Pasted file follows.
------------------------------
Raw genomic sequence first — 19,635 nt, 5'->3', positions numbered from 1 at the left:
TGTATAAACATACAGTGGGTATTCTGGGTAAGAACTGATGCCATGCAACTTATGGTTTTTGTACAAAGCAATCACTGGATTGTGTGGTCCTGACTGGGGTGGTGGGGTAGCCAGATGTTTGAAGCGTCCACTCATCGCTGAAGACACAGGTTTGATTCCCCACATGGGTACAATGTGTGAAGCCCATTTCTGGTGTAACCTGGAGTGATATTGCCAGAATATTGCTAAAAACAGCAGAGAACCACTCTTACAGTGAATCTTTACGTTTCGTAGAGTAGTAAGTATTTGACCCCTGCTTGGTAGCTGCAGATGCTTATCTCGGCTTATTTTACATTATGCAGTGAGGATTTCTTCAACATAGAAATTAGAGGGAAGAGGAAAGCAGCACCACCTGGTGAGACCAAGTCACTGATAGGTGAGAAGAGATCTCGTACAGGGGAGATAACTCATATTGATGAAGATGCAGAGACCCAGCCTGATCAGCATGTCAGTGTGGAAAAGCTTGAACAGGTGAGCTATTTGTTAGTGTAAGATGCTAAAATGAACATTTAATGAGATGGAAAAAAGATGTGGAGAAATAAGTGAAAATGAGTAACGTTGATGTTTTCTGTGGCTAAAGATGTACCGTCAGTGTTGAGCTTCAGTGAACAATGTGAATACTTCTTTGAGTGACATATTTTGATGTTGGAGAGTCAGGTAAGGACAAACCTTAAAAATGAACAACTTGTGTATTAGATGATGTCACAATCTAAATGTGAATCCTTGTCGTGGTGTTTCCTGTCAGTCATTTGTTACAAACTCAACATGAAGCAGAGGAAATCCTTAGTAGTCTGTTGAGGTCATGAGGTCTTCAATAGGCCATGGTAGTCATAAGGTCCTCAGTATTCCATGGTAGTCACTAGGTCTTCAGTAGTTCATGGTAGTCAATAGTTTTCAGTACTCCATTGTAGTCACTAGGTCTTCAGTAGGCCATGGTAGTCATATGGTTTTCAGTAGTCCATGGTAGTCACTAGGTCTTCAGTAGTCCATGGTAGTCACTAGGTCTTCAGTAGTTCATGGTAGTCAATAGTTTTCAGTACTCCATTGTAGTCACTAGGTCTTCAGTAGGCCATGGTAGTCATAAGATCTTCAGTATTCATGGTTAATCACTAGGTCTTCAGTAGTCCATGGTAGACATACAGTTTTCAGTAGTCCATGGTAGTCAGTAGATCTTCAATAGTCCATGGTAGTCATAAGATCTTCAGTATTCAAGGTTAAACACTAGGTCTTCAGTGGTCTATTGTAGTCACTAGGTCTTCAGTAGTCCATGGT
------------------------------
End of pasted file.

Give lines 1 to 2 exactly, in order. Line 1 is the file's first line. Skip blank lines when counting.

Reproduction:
Raw genomic sequence first — 19,635 nt, 5'->3', positions numbered from 1 at the left:
TGTATAAACATACAGTGGGTATTCTGGGTAAGAACTGATGCCATGCAACTTATGGTTTTTGTACAAAGCAATCACTGGATTGTGTGGTCCTGACTGGGGTGGTGGGGTAGCCAGATGTTTGAAGCGTCCACTCATCGCTGAAGACACAGGTTTGATTCCCCACATGGGTACAATGTGTGAAGCCCATTTCTGGTGTAACCTGGAGTGATATTGCCAGAATATTGCTAAAAACAGCAGAGAACCACTCTTACAGTGAATCTTTACGTTTCGTAGAGTAGTAAGTATTTGACCCCTGCTTGGTAGCTGCAGATGCTTATCTCGGCTTATTTTACATTATGCAGTGAGGATTTCTTCAACATAGAAATTAGAGGGAAGAGGAAAGCAGCACCACCTGGTGAGACCAAGTCACTGATAGGTGAGAAGAGATCTCGTACAGGGGAGATAACTCATATTGATGAAGATGCAGAGACCCAGCCTGATCAGCATGTCAGTGTGGAAAAGCTTGAACAGGTGAGCTATTTGTTAGTGTAAGATGCTAAAATGAACATTTAATGAGATGGAAAAAAGATGTGGAGAAATAAGTGAAAATGAGTAACGTTGATGTTTTCTGTGGCTAAAGATGTACCGTCAGTGTTGAGCTTCAGTGAACAATGTGAATACTTCTTTGAGTGACATATTTTGATGTTGGAGAGTCAGGTAAGGACAAACCTTAAAAATGAACAACTTGTGTATTAGATGATGTCACAATCTAAATGTGAATCCTTGTCGTGGTGTTTCCTGTCAGTCATTTGTTACAAACTCAACATGAAGCAGAGGAAATCCTTAGTAGTCTGTTGAGGTCATGAGGTCTTCAATAGGCCATGGTAGTCATAAGGTCCTCAGTATTCCATGGTAGTCACTAGGTCTTCAGTAGTTCATGGTAGTCAATAGTTTTCAGTACTCCATTGTAGTCACTAGGTCTTCAGTAGGCCATGGTAGTCATATGGTTTTCAGTAGTCCATGGTAGTCACTAGGTCTTCAGTAGTCCATGGTAGTCACTAGGTCTTCAGTAGTTCATGGTAGTCAATAGTTTTCAGTACTCCATTGTAGTCACTAGGTCTTCAGTAGGCCATGGTAGTCATAAGATCTTCAGTATTCATGGTTAATCACTAGGTCTTCAGTAGTCCATGGTAGACATACAGTTTTCAGTAGTCCATGGTAGTCAGTAGATCTTCAATAGTCCATGGTAGTCATAAGATCTTCAGTATTCAAGGTTAAACACTAGGTCTTCAGTGGTCTATTGTAGTCACTAGGTCTTCAGTAGTCCATGGT